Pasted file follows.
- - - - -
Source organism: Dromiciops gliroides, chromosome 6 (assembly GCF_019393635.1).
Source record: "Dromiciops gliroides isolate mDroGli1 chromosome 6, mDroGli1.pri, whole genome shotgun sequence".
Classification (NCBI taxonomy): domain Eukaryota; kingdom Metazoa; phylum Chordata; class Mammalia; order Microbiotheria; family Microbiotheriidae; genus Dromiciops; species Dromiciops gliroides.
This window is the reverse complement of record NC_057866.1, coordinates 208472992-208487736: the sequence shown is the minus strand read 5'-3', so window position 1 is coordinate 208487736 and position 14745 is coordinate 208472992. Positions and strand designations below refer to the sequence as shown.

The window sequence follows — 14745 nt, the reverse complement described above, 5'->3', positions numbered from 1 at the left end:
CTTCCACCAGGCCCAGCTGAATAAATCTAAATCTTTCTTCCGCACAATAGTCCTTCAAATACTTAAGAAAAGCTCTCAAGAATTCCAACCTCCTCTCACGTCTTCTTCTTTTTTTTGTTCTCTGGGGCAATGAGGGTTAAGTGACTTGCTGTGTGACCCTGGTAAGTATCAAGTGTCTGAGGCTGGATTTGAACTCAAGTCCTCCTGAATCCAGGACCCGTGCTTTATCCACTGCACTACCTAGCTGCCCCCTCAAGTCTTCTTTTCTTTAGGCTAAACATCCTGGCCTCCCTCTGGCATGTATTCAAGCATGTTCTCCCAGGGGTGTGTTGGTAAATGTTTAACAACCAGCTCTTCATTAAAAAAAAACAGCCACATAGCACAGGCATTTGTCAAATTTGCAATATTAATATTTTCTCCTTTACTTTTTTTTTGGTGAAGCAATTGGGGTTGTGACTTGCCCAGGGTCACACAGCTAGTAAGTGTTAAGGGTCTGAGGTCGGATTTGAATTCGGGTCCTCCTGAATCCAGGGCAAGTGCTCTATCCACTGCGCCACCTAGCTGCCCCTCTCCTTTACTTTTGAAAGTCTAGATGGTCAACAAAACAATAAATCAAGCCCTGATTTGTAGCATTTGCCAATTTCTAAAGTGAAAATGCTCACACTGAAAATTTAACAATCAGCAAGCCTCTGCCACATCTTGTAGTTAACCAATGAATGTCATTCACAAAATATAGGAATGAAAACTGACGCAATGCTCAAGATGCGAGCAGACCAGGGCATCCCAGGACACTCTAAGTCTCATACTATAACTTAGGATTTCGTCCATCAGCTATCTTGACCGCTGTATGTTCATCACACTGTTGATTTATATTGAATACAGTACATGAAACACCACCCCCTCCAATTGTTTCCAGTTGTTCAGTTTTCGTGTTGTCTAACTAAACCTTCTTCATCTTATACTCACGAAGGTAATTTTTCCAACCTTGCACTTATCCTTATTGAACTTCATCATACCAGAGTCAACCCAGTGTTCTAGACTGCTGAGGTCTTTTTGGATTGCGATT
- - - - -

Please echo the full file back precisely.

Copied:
Source organism: Dromiciops gliroides, chromosome 6 (assembly GCF_019393635.1).
Source record: "Dromiciops gliroides isolate mDroGli1 chromosome 6, mDroGli1.pri, whole genome shotgun sequence".
Classification (NCBI taxonomy): domain Eukaryota; kingdom Metazoa; phylum Chordata; class Mammalia; order Microbiotheria; family Microbiotheriidae; genus Dromiciops; species Dromiciops gliroides.
This window is the reverse complement of record NC_057866.1, coordinates 208472992-208487736: the sequence shown is the minus strand read 5'-3', so window position 1 is coordinate 208487736 and position 14745 is coordinate 208472992. Positions and strand designations below refer to the sequence as shown.

The window sequence follows — 14745 nt, the reverse complement described above, 5'->3', positions numbered from 1 at the left end:
CTTCCACCAGGCCCAGCTGAATAAATCTAAATCTTTCTTCCGCACAATAGTCCTTCAAATACTTAAGAAAAGCTCTCAAGAATTCCAACCTCCTCTCACGTCTTCTTCTTTTTTTTGTTCTCTGGGGCAATGAGGGTTAAGTGACTTGCTGTGTGACCCTGGTAAGTATCAAGTGTCTGAGGCTGGATTTGAACTCAAGTCCTCCTGAATCCAGGACCCGTGCTTTATCCACTGCACTACCTAGCTGCCCCCTCAAGTCTTCTTTTCTTTAGGCTAAACATCCTGGCCTCCCTCTGGCATGTATTCAAGCATGTTCTCCCAGGGGTGTGTTGGTAAATGTTTAACAACCAGCTCTTCATTAAAAAAAAACAGCCACATAGCACAGGCATTTGTCAAATTTGCAATATTAATATTTTCTCCTTTACTTTTTTTTTGGTGAAGCAATTGGGGTTGTGACTTGCCCAGGGTCACACAGCTAGTAAGTGTTAAGGGTCTGAGGTCGGATTTGAATTCGGGTCCTCCTGAATCCAGGGCAAGTGCTCTATCCACTGCGCCACCTAGCTGCCCCTCTCCTTTACTTTTGAAAGTCTAGATGGTCAACAAAACAATAAATCAAGCCCTGATTTGTAGCATTTGCCAATTTCTAAAGTGAAAATGCTCACACTGAAAATTTAACAATCAGCAAGCCTCTGCCACATCTTGTAGTTAACCAATGAATGTCATTCACAAAATATAGGAATGAAAACTGACGCAATGCTCAAGATGCGAGCAGACCAGGGCATCCCAGGACACTCTAAGTCTCATACTATAACTTAGGATTTCGTCCATCAGCTATCTTGACCGCTGTATGTTCATCACACTGTTGATTTATATTGAATACAGTACATGAAACACCACCCCCTCCAATTGTTTCCAGTTGTTCAGTTTTCGTGTTGTCTAACTAAACCTTCTTCATCTTATACTCACGAAGGTAATTTTTCCAACCTTGCACTTATCCTTATTGAACTTCATCATACCAGAGTCAACCCAGTGTTCTAGACTGCTGAGGTCTTTTTGGATTGCGATT